Welcome welcome everybody. My name is Jeff Towson and this is the tech strategy podcast where we dissect the strategies of the best digital companies of the US and Asia and the topic for today Alley pay plus and aunt group 2.0 as I’m calling it And this is about arguably one of the most, if not the most important digital financial services company on the planet, previously called Ant Financial, then Ant Group, also Alipay. Well, the rumor is they’re going public again. It was sort of reported by Reuters and then it was immediately contradicted by the regulatory group in China and then it was sort of refloated again. It’s a rumor floating out there. that they went quiet a couple years ago. They were all primed up for IPO. We got some great information from them. Then there was a bit of a government issue. They pulled that back, been quiet for a year or two. Well, rumors are they’re maybe heading towards an IPO right now, so I’ll talk about what that might mean. And Group 2.0 basically. And then something that’s definitely not just a rumor, which is Alipay Plus, which is their new international initiative. Several months they’ve been rolling this out. I mean it’s been piloted for a while a year plus, but really the last six months It’s been popping up across Asia bit into Europe Really interesting and generally any time aunt does anything I pay attention because in terms of digital strategy, which is what I do They are as good as it gets they are incredibly good at this. So Haley pay plus You know very clever strategy and I’ll talk about what they’re doing. And that will be the topic for today. For those of you who are subscribers, I sent you some stuff about Ali Play Plus already. I’m also gonna touch on Stone, which is a Brazilian company that has a lot of similarities to what Ant is doing right now. You can find articles on that. Those are both under the company library on the webpage. And for those of you who aren’t subscribers, you can go over to jefftowson.com, sign up there, free 30 day trial, see what you think. Okay, let me do my standard disclaimer here. Nothing on my podcast or in my writing or on the website is investment advice. The numbers of information from me and any guests may be incorrect. The views and opinions expressed may no longer be relevant or accurate. Overall, investing is risky. This is not investment advice. Do your own research. And with that, let’s get into the topic. Now the two concepts for today are pretty simple. We’re just gonna talk a bit about payment platforms because that traditionally has been the foundation for what Ant does domestically. And in the past, what they were doing internationally, although that’s now changed. And that’s also what we’ve seen in other sort of, let’s call it digital banks. Definitely New Bank in Brazil is similar. Square in the US, all of them. were built on payment platforms originally. That’s how they built their network, connecting people for payments. And then from there, they went into services. So a company like Square, they kind of went into some more financial services, for micro merchants, a company like New Bank, they basically became a digital bank and they are fairly similar to what Ant 1.0 was doing. And let’s say Stone Company, Stone Limited, the Brazilian. company, they really shifted from doing financial services payment into merchant services, which is a little bit like Alipay, Alipay Plus. Anyways, I’ll go into all that. But basically, payment platforms is concept number one for today, the other concept is just bundling, which it’s, if you go on the concept library, if you look under platforms, you’ll find payment platforms. If you look under digital economics, you’ll find bundling. You know, if you’re gonna do anything digital, you gotta understand sort of the basics of digital economics, also called information economics. Compliments, things like bundling, pricing and versioning and all this. Well, bundling is, you know, it’s pretty straightforward. You take two products and you wrap them together and you sell them for one price and it’s a common. tool that we see in software from literally the first day software was created. Let’s bundle software together because the marginal production cost is usually zero. So it’s often very very cheap just to bundle stuff together. And we see Amazon and other things companies like Adobe do this. It’s very common. Anyways that’s going to be a big part of what Alipay Plus is doing. And I’ll talk about that. So those are the two ideas for today. They’re listed in the bottom of the show notes as always and you can find them on the concept library on the web page. If you wanna dig into more, there’s quite a bit about both of those at this point. Okay, now the IPO rumor, I mean, it was on Twitter and it was just bouncing back and forth. There was Reuters and a couple others said, Ant had been accepted for IPO filing, which wasn’t the same as approved with the Chinese regulator. And then it was like, oh, no, no, no, that’s not true. And then it came back again. It was bouncing around for a couple of days that maybe this is happening. I think it’s definitely gonna happen. I mean, it’s just a matter of when. And I think we kind of know what major digital companies coming out of China are going to do if they are all, let’s call it politically sensitive, which financial services absolutely is, which is they’re gonna list domestically and they’re gonna list in Hong Kong. Right, that’ll be the playbook. There’s no reason for them to be listing in the US. Well, there’s reasons, but there’s nothing that’s gonna convince the government. And these are considered somewhat sensitive. And now that the status of Hong Kong has changed, I think that’s where the international listings for most companies are gonna go. And then they’ll probably do a domestic listing as well. We’ll see what’s what, but I think that’s what’s gonna happen. Okay, so that rumor’s floating around. We go back, you know, right before their IPO. We got their big filing prospectus, which was awesome. It was like some of the best reading ever. It was some of the best thought out strategy. I wrote a lot about this. You can just go onto my website and type in Ant, and you’ll see my take on this, which, I mean, I’ll pat myself on the back. I think it was far better than what their investment bankers wrote, in my opinion, but maybe you disagree. But basically, You know, Alipay Plus got built on the e-commerce business. That gets pulled out of Alibaba at a certain point, becomes a separate company. There was a lot of sort of criticism of this, where, you know, if you were a shareholder in Alibaba, this was before the Alibaba IPO. If you were a shareholder in Alibaba, like SoftBank, like Yahoo, and then… you know, a major asset gets pulled out and goes under a separate company, they rightfully complained. And this was a bit of a, little bit of a black cloud when Alibaba went public, this idea of what happened with Ant. Although it was called Alipay more than anything back then. My take on that is somewhat different, because you could say, oh, maybe, you know, they didn’t treat those shareholders right. You can make that argument, a lot of people did. I would argue it’s kind of the other way around. If you look at how those original shareholders that were complaining treated Alibaba back in 2000, 2001, 2002, when Alibaba was doing its first couple rounds of financing, they did one out of Hong Kong and then they did one with SoftBank and then Yahoo gave in. I mean they basically diluted out the founding management team within like the first 24 months of that company. brutal treatment, I think a really terrible treatment of people like Jack Ma and Josiah Where you know they were down to I think 15 to 20 percent ownership altogether everybody within 24 months of founding So, you know the same people are then our like oh you’re kind of abusing us if you believe that’s true or not It’s like dude you kind of abused me know who’s calling who what here? You know, so you could consider that payback or just, or the way I would look at it, just tough business practices, tough negotiation, tough business practices. And anyways, there was all that floating around, but then you have Ant sort of pulled out, they’re a payment platform sitting on top of e-commerce, Taobao, Tmall, they start to build from there into credit. And so really their first business model, my simple takeaway for all this, if you haven’t read it, because I’ve said this several times. Ant Financial 1.0 pre-IPO, before it got pulled, was three complimentary platforms with four network effects. That’s my summary. The first platform was a payment platform between merchants and consumers, which had multiple network effects, because you have a indirect network effect between the merchants and the consumer paying, but you also can send money consumer to consumer. So that’s another direct network effect. And then you can actually send money merchant to merchant, another network effect. Payment platforms are very powerful ways to build network-based businesses because they’re inherently viral. You send someone money, they sign up so they can get the money. It’s a really good way to build a network is with a payment platform. So that’s what they had. And then on top of that, they started layering credit services. So you offer credit to the merchants who are on your payment platform, supplier credit, and then you offer credit to the consumers, buy on credit, buy now, pay later, and they basically did microcredit. And we saw the exact same playbook with Square. They did the same sort of payment mechanism platform first with these micromerchants in the US, and then they started offering in credit on top of that, which would be a service on top of the platform. Now. Most companies that do this, they provide the credit themselves, which means you have to raise capital, deploy the capital as the digital platform, or you have a partner, which is kind of what Square did. Ant took that further and they basically brought on about 200 Chinese banks and other institutions to provide the credit. They would then do the matching with the consumer or the merchant and most of the credit would then sit on the books of the partner. So they brought them on as a different user group. They didn’t provide the service directly themselves, which is the issue the government had with what they were doing. Although they did have their own digital bank license at that point and they did act as a bank as well. But they were different than what we’ve seen at New Bank or Square where they didn’t provide the credit themselves. But the basic idea was the same. Payment platform is the foundation. You start putting credit services on top of that. That’s platform number one. Platform number two, which has since sort of gone away, was basically Ulema, which is daily life services, order of food, restaurant reservations, movie tickets. I mean, this is Maytwan. This is Gojek. That platform, which it is marketplace platform between merchants and consumers, that had sort of been floating around Alibaba for a couple of years. It used to be a separate, you know, separate division. It was competing with Maytwan. They pretty much got beat. They moved it into Alipay at a certain point. And the argument is there’s not a lot of money in this, but there’s a lot of engagement and there’s a lot of data. So it’s a very good complimentary platform. I believe they’ve now moved that out of Ant entirely and it’s a separate thing now. So it’s always sort of been looking for a home within Alibaba. And then the third one, which is the more compelling one, is a marketplace platform for wealth management products. You know, we connect consumers with mutual funds, wealth management products, and you can buy them like a marketplace. The benefit of that one is it gets you access to large money. You know, their money market fund is hundreds of billions of dollars because these consumers have tons of money. The weakness is people don’t really buy those things very often. You know, most people don’t buy insurance or they don’t buy mutual funds that often. So it’s… It’s almost impossible to build a standalone marketplace platform for wealth management products because you just don’t get enough engagement. But it works very well as a complementary platform. So anyways, one, two, three platform business models. That’s Ant 1.0. I’ve talked about this before. If you want to see, I have graphics for it. You can look it up. Okay, so that was kind of interesting. But then the government stepped in, pulled the IPO. And basically, there’s been quite a bit of restructuring between the government and, and, we don’t, I don’t really see great information on what’s going on, but we do know a couple things. We, you know, we do know that the government did not want them to just be issuing credit as an intermediary, taking a technology fee, and then passing the credit off to a bank, which is basically almost like securitization, which is what got the US mortgage business into trouble. And so Ant had to look a lot more like a bank. If you’re gonna make loans, credit, you’ve gotta look like a bank, hold it on your balance sheet. I think the last number was 25, 30% has to be on the balance sheet. It was restructured into a holding company. And they have a couple partners now, which are basically state-owned entities. So it’s now, it looks, and then of course they have a banking license. So it looks a lot more like. a Chinese bank than a technology platform in many ways, in that there is significant state ownership, which is what we see in most all of the banks. It has a balance sheet that looks more like a bank than a pure technology company. And that is really not surprising. You can go back 10, 15 years, and there’s just been, we used to talk about this a lot in 2008, 2009, where, The big issue in China, one of the biggest issues was shadow banking. And people talk about shadow banking because it’s kind of a cool phrase. It’s like ghost cities. It’s kind of makes it sound sexier than it is. And basically shadow banking is any sort of lending that’s happening on it outside of a traditional bank. So, you know, this used to happen in Taiwan. This just happened in a lot of places in Asia, like jewelry stores used to make loans in Taiwan. you know, Wuhan, Wenzhou. Wenzhou was famous as a city where something on the order of half of the families in Wenzhou were doing private lending of some form. So we’ve kind of seen this sort of non-traditional lending. And at a certain point, 2008, 2009, about 50% of all loans debt in China was coming from shadow banking, i.e. not the traditional banking sector. which is largely state controlled, four to five major state-owned banks, ICBC, Bank of China, Bank of Communications. Now we’ve got a couple more private banks since then. And the government identified that as one of the biggest single risks to the country was the shadow banking. And they really didn’t like it, but there was also a recognition that this wasn’t just people profiteering, there was a lot of people needs being unmet. Private businesses, it’s very hard to get a loan in China from a bank. And small merchants, SMEs forget it. The state-owned banks mostly have always loaned to other state-owned companies because they’re kind of set up to do that. They feel secure in it. They have the capabilities to analyze it. They don’t really have a lot of the capabilities to make loans to private entities where collection can be difficult. Data is hard to get. There weren’t credit scores in China until just recently. So they really struggled to do any of the private lending. And what you would often do is if you’re a private business and you go to a bank in China, you have to basically put up personal collateral and you’re not gonna get more than a 12 month loan. So there was a lot of problems in private lending in China for a long time. Anyways, against all that backdrop, big surprise, everything we’re hearing is that Ant 2.0 is gonna be a partnership, a holding company with significant state ownership. Again, and I think this is to keep it more like how China has operated with banking and not shadow banking type behavior. I wrote a book a couple years ago called the One Hour China Consumer Book, which I thought was quite good. And then actually I make fun of it because I say it doesn’t sell. It actually sold alright. But we looked at how to think about the role of the state in various businesses in China. And the phrase we used was, if you have an attractive business with competitive strength, competitive advantage, it’s going to sit in one of two buckets. It’s going to have, it’s going to be an industry with a very minor role for the state. restaurants. State is not involved in China and restaurants beyond normal health and safety. We call that giants and dwarfs because if you have strong competitive advantages, no significant role of the state, the industry is gonna look like a couple giants and a bunch of small companies. The other version we talked about was called giants, dwarfs, and the state. Where we’ve got some large companies, we got a bunch of small companies, and then we have the state. which is acting as a player on the field, as well as the referee. And in those industries of which banking is one, automotive is another, telecommunications is another, mobile is another, aerospace is another, there’s a lot of businesses in China that fit this category. Significant role of the state, competitive advantages. This can be one of the most profitable places to be. tremendously profitable. But you have to understand the game you’re playing, and the game you’re playing is find out what the government wants to achieve and do everything you can to help them. That’s the game. Find out their interests, help them. A lot of real estate companies do this. So anyways, you can kind of see that that’s where this is all going. And I think that’s actually fine. If you understand what you’re looking at, there’s nothing wrong with this. And actually, I think it’s quite prudent. I am very suspect of a lot of consumer finance and a lot of stuff that happens. I think it’s a lot of cowboy activity. I think it can be fairly abusive to poor and unsophisticated borrowers. So I’m not a big fan of a lot of, so I actually, now it doesn’t mean I want this model, but I can understand that there are problems there. Okay, so that’s kind of the area you got. And then the other. issue that’s floating in here. So I’m teeing up sort of issues that I think are significant in Ant 2.0 domestically. That’s kind of what I’m doing here. The other issue floating in this is the Chinese digital yuan, the eun, the idea of a centralized digital currency, which China is without question the most aggressive country doing this. they are rolling out a digital currency, a crypto currency. And it’s an interesting version of this in that it’s built on blockchain, probably to some degree, but at the same time, it’s also gonna be probably largely housed within servers. So this is definitely digital currency, but it is not decentralized. beyond the state. I mean, you have to kind of, it’s a funny way to think about it. What people will say is one of the reasons they like cryptocurrency is that it’s decentralized, it’s beyond control, and the way you move beyond control is you base it on blockchain, which nobody can control. Well, it’s just not totally true, but it can be significantly decentralized as opposed to everything being run by a bank, which is a point of hard control. Okay, now in truth, most decentralized systems being built have a significant degree of centralization. Okay, we’re seeing the same thing in China with the digital currency, where we’re gonna see a mix. It will prob, I’m guessing on this, I think it will be decentralized in the sense of it will be beyond the control of private players where banks and others will probably have limited control and lots of people will be able to build upon it. So we will decentralize away from banks and lots of people will be able to build. However, it will not be decentralized away from the state. So we’ll probably see it mostly sitting on servers in a ministry and then everyone’s using it. And that’s kind of an interesting way to think about it. And there’s a lot of interest in this from the government, they’re rolling it out, they’re doing pilots, they’re giving free tokens and free gifts to get people to start using it. There’s a lot of reasons for this. One of them is transparency. You know, everything’s visible. It’s like putting cameras on the street. Once the camera’s on the street, pretty much everything is visible and you can see what’s going on. Well, this is the same thing with money. If you pay with cash, unclear what’s going on. You pay with digital currency, total visibility to the government at least. The other thing that’s going on is internationalization of the renminbi. not being dependent on the Western banking system, which has been weaponized politically, frequently now. It started a couple of years ago. We see the Western countries now using control of technology supply chain. We see it as control of the banking system and they’re deploying all of these against Russia right now. So the prudent thing to do would then be to have an alternative. doesn’t mean you’re not gonna work with that system, but you don’t wanna be dependent. And they’re pretty much doing the same thing with semiconductors as well. Have an alternative ready. Anyway, so there’s a lot going on within that. And out of that, I think we will see Ant Group 2.0 hopefully emerge in the next six months. And I think this is gonna look mostly like a payment platform with credit services offered on top of it. but much more by a traditional bank model. And I think we’re gonna see the wealth management marketplace continue to exist. I don’t think Ulema, the daily life services are gonna be there. I think Ant has already moved them out. So I think we’re gonna be looking at two platform business models that are complimentary. And one of them is gonna look a lot more like a traditional Chinese state bank. That’s my prediction on what’s gonna happen Ant 2.0 domestically. Now let me shift over to the international side where things are much more clear. I mean, a lot of that was me sort of speculating. All right. We look at the Alipay Plus, which is the initiative they’re rolling out. And this is really, you know, before the IPO got halted, Ant had been fairly aggressive for the, I mean, I would have argued it was the most internationally aggressive digital China company. from about 2015 to 2018. It was probably number one. Alibaba was doing stuff, WeChat had tried to go international. We saw, but I mean, Ant was really moving. They were striking partnerships with various digital wallets, country by country, sort of hooking them in. Sometimes they were doing investments. They did a couple of bank investments. They tried to buy MoneyGram. They were pretty aggressive in what they were doing internationally. And it was mostly payment. And you could have seen my prediction, which turned out not to be true, was they would try to do what they had done domestically. They’d start with payment, then they would start to add credit services, then they would start to add marketplace for wealth, you know, the same three to four, same three platforms. Well, that didn’t really happen. But okay, so what is Alley Pay Plus? Now, September 2020, that’s when I think that’s the first time they mentioned it. They had one of their annual events and you know the term Alipay plus was mentioned as a pilot. You know they’ve been sort of floating around but really this didn’t really kick off until late 2021 where it was sort of being rolled out and mostly in Southeast Asia but not totally. And the quote from Ant is, here’s the quote. I think this is, I’m not exactly sure who said it was from the web page. Digital payments are the key to driving the digitalization of business activities. Fine. That’s me saying fine. However, the uneven regional development and technical capabilities of participants have led to a lack of interoperability between existing digital payment solutions, resulting in the fragmentation of payment systems across the world. And that’s a fairly good description of what has been happening. You go to Thailand, you go to Malaysia, you go to Mexico, you see different payment mechanisms, digital mobile payment mechanisms being developed, either digital wallets by startup players, by e-commerce companies, sometimes by social media companies, but also by banks. And so you’ve got sort of countrywide, every country seems to be doing it differently. So what is Alipay doing? Alipay Plus, here’s the quote, Alipay Plus provides global cross-border mobile payment solutions, which enable merchants, including small and medium-sized businesses, to better serve over one billion customers. and basically connecting merchants with multiple different payment methods. So in theory, if I have Gcash out of Philippines, digital wallet, and I fly to Malaysia, and I walk into a merchant on the street to buy a cup of coffee, and they’ll say, oh, you wanna pay? Well, our system here, and I don’t know what the, I forget what the Malaysian, let’s say, fly to Thailand, and they say, oh, we take Dolphin, and we take True Money, and we take Bangkok Bank. Well, I don’t have any of those because I’m flying in from the Philippines. But if any of those are linked in to Alipay Plus, I can then open up my Gcash and basically pay and it’ll do the conversion and the foreign exchange. And basically it links my digital wallet in the Philippines such that I can use it to pay a merchant in Thailand. So it’s the interoperability part of payment solutions cross border. And that’s, that’s pretty cool. And that’s sort of most of what they’re doing right now is cross border payment solutions between merchants and various digital wallets of various kinds. The other thing they’re doing is cross border marketing solutions. Because the other thing, let’s say I go into Thailand and I pay with my G cash because I’m from the Philippines. Okay, that merchant’s never gonna see me again. I’ll fly back to the Philippines, but maybe I come back. Now for coffee, who cares? But let’s say it’s a larger merchant, it’s a Gucci store, a Louis Vuitton, somebody else. Well, this would allow them to do marketing from that merchant to me back in the Philippines. The connection would stay. The connection that enabled payment could also be used for marketing. And marketing oftentimes is a lot of vouchers. They can keep in contact. They probably can know that I’m coming to Thailand and they can start making offers. So it allows sort of marketing to a connection between that merchant before the transaction, after the transaction going forward. And that’s again something that most merchants have no ability to do. And the companies they’re dealing with domestically, TrueMoney, Gcash, those companies have no ability to cross borders into another country, let alone hundreds of countries. Well, but if they plug into Alipay Plus, suddenly they can link in with a couple hundred countries. So I mean, it’s a very clever idea. I mean, this is very good digital strategy. So their plan to offer the merchants and digital wallet providers around the world cross border payment and cross border marketing capabilities. Okay, I mean, this is a services play. That’s pretty cool. So. You walk into a bakery in Macau from South Korea and you pick out your South Korean cacao pay and you pay. And the merchant in Macau gets the local currency and it pulls out of your wallet in the Korean won. And the currency conversion is done in real time and the money is moved and that’s that. You can see the value proposition. Like the value proposition to consumers is great. And they’re not really dealing with consumers. I mean, this is much more this is really b2b They’re dealing with the digital wallet providers not The consumers so you might go to true money and the value proposition to them is You can now We can basically make your digital wallet work globally Anyone who has the true wallet in their smartphone if they fly to another country, it’ll still work So that’s kind of, I mean, that’s a good, in terms of payment. That’s pretty good. I think the value proposition to merchants is much stronger, which is we let you take cross-border payments. So when people from other countries come in and they’ve got their phone, you can tell them, yeah, just use whatever you use at home. You can use it here and we can accept that. and then it links, you know, the Alipay Plus is the back office linkage between these various things. Now, Alibaba Alipay has a lot of strengths in this because you have hundreds of millions of Chinese tourists who are already using Alipay. Now, Alipay Plus is different, but they are linked and, you know, that’s typically 50% of tourists in Asia are from China. Well, everyone from China has Alipay. So if you’re a merchant right away, you can accept payment from all those Chinese consumers coming. So that’s a pretty good part of it. But it’s really sort of B2B. The value proposition for marketing. I think the value proposition for cross border payment is a lot like a utility. It just works. It’s good, it’s smart. The value proposition for cross border marketing to merchants. This is one where I think we could see some real innovation over time. This is one where three to four years from now, this might be really something special. Cause you can say, okay, look, you can now reach potential existing or past customers that have come into your store from other countries. You can now reach them. They’ll tell you if they’re coming in soon, you can make them special offers next time you go, you can send them communications. That’s all good. But you can do things like promotions. You can start to build loyalty programs. You can do daily rewards, flash rewards. You can send e-vouchers. You can start doing brand promotions. So instead of working for the merchants, you might work for a major brand. You can host shopping festivals, other events. I mean, you can see where the cross-border marketing thing in an area like Asia, where you’ve got so many countries with different cultures and languages, doing effective cross-border marketing. That’s a really interesting idea. So that’s basically what this looks like. There are several months into this, they’re rolling it out, they’ve got deals with lots of digital wallets, and now it’ll just be a matter of adoption. And we’ll see how they do. But I think if this company does go public, I think the Alipay Plus is gonna end up being a significant part of the story. It’ll also probably be part of the story that non-Chinese investors can understand. Because when you start getting into the state involvement in the domestic business, that’s a little bit more in the weeds of China and it helps to have a little more expertise there. But generally speaking, Alipay Plus, why is it good strategy? Well, that brings us to the other idea. The other concept for today was bundling. Right, that’s really what they’re doing. You’ve got a payment service, now we add a marketing service, now we start to add more marketing services. we can start to bundle them because it’s all digital. And this brings me to sort of, why is this like Stone, the Brazilian company versus Square, the Jack Dorsey company? Well, Jack Dorsey started with payment solutions for very small vendors. That’s what Square was. If you have a little table and you’re selling apples in a flea market, Well, I guess you don’t sell Apple in a free market, farmer’s market. You know, you can let anyone with a smartphone start to take credit card payments with these little micro merchants. So they started with payments, and then they expanded from there kinda into credit a bit, but they didn’t really get, and they started to put a foot into let’s call merchant services, where maybe you start managing your inventory through this app, instead of just taking your payments through this app. I mean, once you have that foothold with merchants, you can take it in a couple directions. And Stone and Square didn’t go too far into this. They did a couple credit things. They did a couple operating services. They didn’t really go too far. Square in Brazil went much further. They went after the same merchants in the sense of very small merchants in Brazilian cities who usually had physical stores, but very small. and they would go in and put in machines, POS devices, and help them take payment, which they couldn’t do. And that was very useful. And then what was really helpful to them was on top of the payment solution service, they offered working capital services because the way it works in Brazil with credit cards and other things, I mean, there can be 16, 90 days before you get paid, which is brutal. for these small merchants. So what Stone did is it offered working capital services where if you were doing their payment solution, they would arrange to get you your money immediately. And they basically did it as a form of lending. Now that’s what actually got them into trouble because it turns out there was some sort of not bad behavior and people were faking their data and some other things. But. That was really what got them adoption was payment plus working capital solutions. And then the question for them, and I met with Stone a couple months ago, I went out to their headquarters in Sao Paulo and I gave a presentation to their team and talked with the CEO Augusto and they’re very interesting company, but they have a very interesting strategic choice, which is, do we expand into more financial services, which would be like Ant 1.0? Do we go into credit? Do we go into insure tech? Do we go into working capital? Do we offer a full suite of financial services products? Or do we focus more on merchant services? ERP systems, inventory management, marketing, things like that. And they have kind of done both, which you sort of have to do regulatory wise for Brazil. But they ended up merging with Lynx, which is a major ERP company in China. You go into any restaurant, I’m sorry, in Brazil. You go into any restaurant in Brazil, they’re probably running Lynx software. So they merged up with a major, so that was a major move towards, we’re going into merchant services. But whichever way you do it, you’re talking about bundling. We offer you one service, two service, if you buy three services, you get a discount. And that sort of bundling has a pretty good. switching cost. You know, you lock everybody in, you get them running their whole business on your software. So when we look at Alipay Plus, it’s not clear to me which way they’re going to go. I haven’t asked, but I suspect they’re going to go much more into merchant services and they’re going to, digital marketing is probably going to be number one. Because they’re not like stone in that they’re doing suites of services. that are domestic, they’re focusing on the cross-border component. Okay, so that’s an interesting niche to be offering a suite of cross-border merchant or financial services. I don’t really know any other company that’s differentiated that way. So, you know, it’s Ant Financial, it’s Alibaba, I mean they’re endlessly clever. That’s a really clever idea. Cross-border bundles of services for small merchants. Okay. That’s kind of my take on that last bit. Why do I like I why do I like Alipay plus as an idea? We’ll see how it works in execution. But look, I mean, it’s it’s a great target. It’s a problem, but it’s also a problem that’s going to grow in size in terms if you solve this problem, you’re going to ride the wave of cross-border spending in Asia. That’s an unbelievably good secular trend to ride. You’re going to grow. you’re gonna ride the wave of rising middle class wealth of Asia because wealthier people spend more money. So you’ll capture both of them, and you’re gonna ride the large population. You know, as we’re talking about, 50% of the world’s population lives in Asia, if you include India. So that’s just a massive opportunity and secular trend to position yourself against. And if you capture it, you know, that’s a really big tailwind. So smart. I like their positioning against it, cross border. I like that they’re leveraging in a lot of the strengths of Ant and Alibaba. They’re not coming into this with, we’ve got no advantages here. They’re coming into this with some fairly formidable advantages. 50% of Asian tourists are Chinese, so they’ve already got that customer base in their pocket. There are millions of merchants across Asia already using Lazada. Taobao, Tmall. There’s lots and lots of companies across Asia that are using Alibaba Cloud. Now the people at Ant will say, oh, we’re totally independent. Nah, these are sister companies, come on. I mean, but it’s not like they don’t have a massive operational footprint in China and Asia already. So you can lever that in. And then probably the biggest one is, Ant is, top two digital finance company of China. They have unbelievable tech in this area. I mean, how many thousands of employees do they have working on financial services tech over the last 15 years? How many billions of dollars do they spend on this stuff? Who in Asia has the depth of R&D in financial services tech like they do? You know, probably WeChat. you know, and a couple, but not many. I mean, they’re gonna outgun everybody. So they’re rolling across Asia with a fairly impressive team and lots of advantages. So I kind of like all of that. Anyways, that’s kind of how I look at it. And I think hopefully this will tee it up for you. If Ant Financial makes an announcement any given day, Ant Group, that they’re gonna be an IPO, this’ll. This will all be in the news immediately, so hopefully this will put you ahead of the curve on that if this is an interesting company for you. So I’m trying to do this as a bit of a heads up. I have no idea if they’re gonna do that or not, but we’ll see. Okay, and the two concepts for today again, bundling payment platforms. As for me, it’s been a pretty good week, eventful, sort of figuring out my little visa situation. There was kind of an event this week, a 5G summit here in… Bangkok, I went over to that. The Prime Minister was there, so that was kind of interesting. The head of the Ministry of the Digital Economy and Society was there. So I’m kind of getting up to speed on what they’re doing and starting to interact with some of the minister level people, which is fun. I kind of enjoy that. What else? Teaching one more day. Tomorrow’s the last day of my digital transformation class here in Bangkok, so we’ll. take the students, the students get to do basically workshops where they’ve got to take apart a company and come up with a digital plan, like how are you going to transform this company. So we’ll do Nike tomorrow, maybe Mercedes. Yeah, and that’s just a really good exercise actually. You learn a lot when you try and take apart these various companies and figure out what to do. Anyways, that’s it and then I’ll probably bug out of here a couple days later. out to Turkey and Greece and probably on the road for a couple months. So yeah, it’s fun. That’s it’s really, um, it’s so exciting to be able to get back on the road and the whole COVID thing sort of disappears, hopefully into the memories. And yeah, I’ve really had enough. I’m eager. That’s my week. Um, I don’t know if I have any recommendations. Oh, I was good TV show, Superman and Lois. If you like superhero movies, which I do. which is a TV show. It’s really quite good. It’s a bit of a soap opera. It’s a kind of a lot of drama. People crying and yelling at each other and that part I don’t really identify with but it’s generally pretty great show. So anyway, Superman and the Lois. Check it out. That’s it for me. I hope everyone is doing well and I will talk to you next week from I have no idea where. Okay, take it easy. Bye bye.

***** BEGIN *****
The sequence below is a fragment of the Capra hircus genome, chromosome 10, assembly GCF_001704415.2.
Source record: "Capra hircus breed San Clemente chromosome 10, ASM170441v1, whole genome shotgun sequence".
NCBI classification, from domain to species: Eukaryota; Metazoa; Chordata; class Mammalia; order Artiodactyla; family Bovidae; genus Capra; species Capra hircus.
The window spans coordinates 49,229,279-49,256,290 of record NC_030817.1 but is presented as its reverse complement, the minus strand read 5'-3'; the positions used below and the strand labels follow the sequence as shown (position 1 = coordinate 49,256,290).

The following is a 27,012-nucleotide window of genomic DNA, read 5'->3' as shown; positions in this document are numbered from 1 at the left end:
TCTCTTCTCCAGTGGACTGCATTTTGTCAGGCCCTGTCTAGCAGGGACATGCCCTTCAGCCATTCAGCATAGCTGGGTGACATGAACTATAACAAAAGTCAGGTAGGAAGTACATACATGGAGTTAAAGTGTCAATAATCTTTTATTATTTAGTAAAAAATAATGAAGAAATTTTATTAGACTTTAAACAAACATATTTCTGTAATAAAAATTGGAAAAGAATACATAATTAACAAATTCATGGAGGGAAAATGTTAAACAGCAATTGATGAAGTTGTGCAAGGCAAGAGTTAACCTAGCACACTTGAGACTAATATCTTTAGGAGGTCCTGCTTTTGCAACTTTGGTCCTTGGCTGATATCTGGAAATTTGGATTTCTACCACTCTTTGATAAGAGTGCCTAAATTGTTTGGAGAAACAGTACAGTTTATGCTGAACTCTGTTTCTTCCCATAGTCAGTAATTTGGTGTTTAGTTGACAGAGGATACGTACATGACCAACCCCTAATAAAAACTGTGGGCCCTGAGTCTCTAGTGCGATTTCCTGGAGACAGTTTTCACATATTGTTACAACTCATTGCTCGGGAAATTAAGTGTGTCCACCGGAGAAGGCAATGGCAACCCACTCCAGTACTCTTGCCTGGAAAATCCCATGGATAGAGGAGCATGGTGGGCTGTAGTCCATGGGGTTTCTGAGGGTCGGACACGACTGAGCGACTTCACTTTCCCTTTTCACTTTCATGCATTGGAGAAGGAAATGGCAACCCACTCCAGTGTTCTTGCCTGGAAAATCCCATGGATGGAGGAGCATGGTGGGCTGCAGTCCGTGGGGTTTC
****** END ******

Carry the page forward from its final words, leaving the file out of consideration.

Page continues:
I write, speak and consult about how to win (and not lose) in digital strategy and transformation.
I am the founder of TechMoat Consulting, a boutique consulting firm that helps retailers, brands, and technology companies exploit digital change to grow faster, innovate better and build digital moats. Get in touch here.
My book series Moats and Marathons is one-of-a-kind framework for building and measuring competitive advantages in digital businesses.
Note: This content (articles, podcasts, website info) is not investment advice. The information and opinions from me and any guests may be incorrect. The numbers and information may be wrong. The views expressed may no longer be relevant or accurate. Investing is risky. Do your own research.